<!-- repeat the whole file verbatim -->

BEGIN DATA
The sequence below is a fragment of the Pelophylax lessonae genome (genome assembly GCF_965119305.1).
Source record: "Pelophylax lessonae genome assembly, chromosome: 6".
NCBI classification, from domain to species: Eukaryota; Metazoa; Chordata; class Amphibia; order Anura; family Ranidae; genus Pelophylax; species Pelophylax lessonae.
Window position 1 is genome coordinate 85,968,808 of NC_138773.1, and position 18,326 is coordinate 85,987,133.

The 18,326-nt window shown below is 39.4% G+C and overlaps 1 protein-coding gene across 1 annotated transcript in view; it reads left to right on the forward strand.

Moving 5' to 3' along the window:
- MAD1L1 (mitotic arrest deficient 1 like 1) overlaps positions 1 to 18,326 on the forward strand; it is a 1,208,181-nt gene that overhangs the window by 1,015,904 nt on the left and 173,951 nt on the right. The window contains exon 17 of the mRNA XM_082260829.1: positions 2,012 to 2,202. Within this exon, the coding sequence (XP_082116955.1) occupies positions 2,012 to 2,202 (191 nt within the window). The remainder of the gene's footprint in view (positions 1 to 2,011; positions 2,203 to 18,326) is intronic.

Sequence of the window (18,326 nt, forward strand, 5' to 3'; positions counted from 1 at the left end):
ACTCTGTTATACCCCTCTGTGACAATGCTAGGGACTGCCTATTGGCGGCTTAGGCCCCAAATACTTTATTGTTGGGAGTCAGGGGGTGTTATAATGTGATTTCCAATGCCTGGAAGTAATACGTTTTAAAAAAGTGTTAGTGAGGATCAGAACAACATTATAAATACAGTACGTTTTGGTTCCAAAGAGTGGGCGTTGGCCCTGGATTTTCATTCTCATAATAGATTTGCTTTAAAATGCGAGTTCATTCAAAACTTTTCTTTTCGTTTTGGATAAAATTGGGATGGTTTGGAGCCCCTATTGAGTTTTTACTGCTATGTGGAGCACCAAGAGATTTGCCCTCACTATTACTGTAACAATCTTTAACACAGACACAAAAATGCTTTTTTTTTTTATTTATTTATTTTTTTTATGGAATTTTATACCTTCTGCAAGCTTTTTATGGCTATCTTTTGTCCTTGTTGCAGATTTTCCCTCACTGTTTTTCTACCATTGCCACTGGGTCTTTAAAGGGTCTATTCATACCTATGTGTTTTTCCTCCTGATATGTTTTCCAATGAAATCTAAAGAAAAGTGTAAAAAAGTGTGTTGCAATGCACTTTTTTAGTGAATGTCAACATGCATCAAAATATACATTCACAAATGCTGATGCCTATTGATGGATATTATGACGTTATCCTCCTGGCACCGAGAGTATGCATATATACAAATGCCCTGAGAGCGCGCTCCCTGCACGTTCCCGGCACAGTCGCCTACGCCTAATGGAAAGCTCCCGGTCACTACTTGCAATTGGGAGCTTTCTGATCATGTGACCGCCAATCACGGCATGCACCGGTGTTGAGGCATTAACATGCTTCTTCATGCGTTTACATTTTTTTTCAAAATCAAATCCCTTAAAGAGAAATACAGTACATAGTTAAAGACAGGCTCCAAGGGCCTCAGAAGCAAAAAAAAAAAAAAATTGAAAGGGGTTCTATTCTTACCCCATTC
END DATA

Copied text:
The sequence below is a fragment of the Pelophylax lessonae genome (genome assembly GCF_965119305.1).
Source record: "Pelophylax lessonae genome assembly, chromosome: 6".
NCBI classification, from domain to species: Eukaryota; Metazoa; Chordata; class Amphibia; order Anura; family Ranidae; genus Pelophylax; species Pelophylax lessonae.
Window position 1 is genome coordinate 85,968,808 of NC_138773.1, and position 18,326 is coordinate 85,987,133.

The 18,326-nt window shown below is 39.4% G+C and overlaps 1 protein-coding gene across 1 annotated transcript in view; it reads left to right on the forward strand.

Moving 5' to 3' along the window:
- MAD1L1 (mitotic arrest deficient 1 like 1) overlaps positions 1 to 18,326 on the forward strand; it is a 1,208,181-nt gene that overhangs the window by 1,015,904 nt on the left and 173,951 nt on the right. The window contains exon 17 of the mRNA XM_082260829.1: positions 2,012 to 2,202. Within this exon, the coding sequence (XP_082116955.1) occupies positions 2,012 to 2,202 (191 nt within the window). The remainder of the gene's footprint in view (positions 1 to 2,011; positions 2,203 to 18,326) is intronic.

Sequence of the window (18,326 nt, forward strand, 5' to 3'; positions counted from 1 at the left end):
ACTCTGTTATACCCCTCTGTGACAATGCTAGGGACTGCCTATTGGCGGCTTAGGCCCCAAATACTTTATTGTTGGGAGTCAGGGGGTGTTATAATGTGATTTCCAATGCCTGGAAGTAATACGTTTTAAAAAAGTGTTAGTGAGGATCAGAACAACATTATAAATACAGTACGTTTTGGTTCCAAAGAGTGGGCGTTGGCCCTGGATTTTCATTCTCATAATAGATTTGCTTTAAAATGCGAGTTCATTCAAAACTTTTCTTTTCGTTTTGGATAAAATTGGGATGGTTTGGAGCCCCTATTGAGTTTTTACTGCTATGTGGAGCACCAAGAGATTTGCCCTCACTATTACTGTAACAATCTTTAACACAGACACAAAAATGCTTTTTTTTTTTATTTATTTATTTTTTTTATGGAATTTTATACCTTCTGCAAGCTTTTTATGGCTATCTTTTGTCCTTGTTGCAGATTTTCCCTCACTGTTTTTCTACCATTGCCACTGGGTCTTTAAAGGGTCTATTCATACCTATGTGTTTTTCCTCCTGATATGTTTTCCAATGAAATCTAAAGAAAAGTGTAAAAAAGTGTGTTGCAATGCACTTTTTTAGTGAATGTCAACATGCATCAAAATATACATTCACAAATGCTGATGCCTATTGATGGATATTATGACGTTATCCTCCTGGCACCGAGAGTATGCATATATACAAATGCCCTGAGAGCGCGCTCCCTGCACGTTCCCGGCACAGTCGCCTACGCCTAATGGAAAGCTCCCGGTCACTACTTGCAATTGGGAGCTTTCTGATCATGTGACCGCCAATCACGGCATGCACCGGTGTTGAGGCATTAACATGCTTCTTCATGCGTTTACATTTTTTTTCAAAATCAAATCCCTTAAAGAGAAATACAGTACATAGTTAAAGACAGGCTCCAAGGGCCTCAGAAGCAAAAAAAAAAAAAAATTGAAAGGGGTTCTATTCTTACCCCATTC